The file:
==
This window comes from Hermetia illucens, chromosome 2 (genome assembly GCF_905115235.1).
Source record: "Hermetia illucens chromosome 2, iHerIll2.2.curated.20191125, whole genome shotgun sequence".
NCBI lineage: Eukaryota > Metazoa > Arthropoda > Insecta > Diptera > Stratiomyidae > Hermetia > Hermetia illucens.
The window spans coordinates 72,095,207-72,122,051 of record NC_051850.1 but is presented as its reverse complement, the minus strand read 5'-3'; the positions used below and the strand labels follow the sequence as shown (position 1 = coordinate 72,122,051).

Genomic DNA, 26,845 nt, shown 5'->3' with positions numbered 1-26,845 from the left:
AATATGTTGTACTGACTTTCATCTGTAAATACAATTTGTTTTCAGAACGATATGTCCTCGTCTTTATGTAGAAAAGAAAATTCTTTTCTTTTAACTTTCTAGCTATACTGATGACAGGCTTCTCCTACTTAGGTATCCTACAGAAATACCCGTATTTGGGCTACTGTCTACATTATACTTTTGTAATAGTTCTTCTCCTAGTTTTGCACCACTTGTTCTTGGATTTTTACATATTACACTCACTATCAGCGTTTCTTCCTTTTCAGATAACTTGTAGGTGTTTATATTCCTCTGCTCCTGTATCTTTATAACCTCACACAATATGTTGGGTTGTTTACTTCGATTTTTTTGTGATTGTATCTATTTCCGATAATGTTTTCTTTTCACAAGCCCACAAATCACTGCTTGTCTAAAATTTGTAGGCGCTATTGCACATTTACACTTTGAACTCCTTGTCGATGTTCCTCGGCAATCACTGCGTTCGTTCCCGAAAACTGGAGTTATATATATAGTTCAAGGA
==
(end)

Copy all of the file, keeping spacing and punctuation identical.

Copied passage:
This window comes from Hermetia illucens, chromosome 2 (genome assembly GCF_905115235.1).
Source record: "Hermetia illucens chromosome 2, iHerIll2.2.curated.20191125, whole genome shotgun sequence".
NCBI lineage: Eukaryota > Metazoa > Arthropoda > Insecta > Diptera > Stratiomyidae > Hermetia > Hermetia illucens.
The window spans coordinates 72,095,207-72,122,051 of record NC_051850.1 but is presented as its reverse complement, the minus strand read 5'-3'; the positions used below and the strand labels follow the sequence as shown (position 1 = coordinate 72,122,051).

Genomic DNA, 26,845 nt, shown 5'->3' with positions numbered 1-26,845 from the left:
AATATGTTGTACTGACTTTCATCTGTAAATACAATTTGTTTTCAGAACGATATGTCCTCGTCTTTATGTAGAAAAGAAAATTCTTTTCTTTTAACTTTCTAGCTATACTGATGACAGGCTTCTCCTACTTAGGTATCCTACAGAAATACCCGTATTTGGGCTACTGTCTACATTATACTTTTGTAATAGTTCTTCTCCTAGTTTTGCACCACTTGTTCTTGGATTTTTACATATTACACTCACTATCAGCGTTTCTTCCTTTTCAGATAACTTGTAGGTGTTTATATTCCTCTGCTCCTGTATCTTTATAACCTCACACAATATGTTGGGTTGTTTACTTCGATTTTTTTGTGATTGTATCTATTTCCGATAATGTTTTCTTTTCACAAGCCCACAAATCACTGCTTGTCTAAAATTTGTAGGCGCTATTGCACATTTACACTTTGAACTCCTTGTCGATGTTCCTCGGCAATCACTGCGTTCGTTCCCGAAAACTGGAGTTATATATATAGTTCAAGGA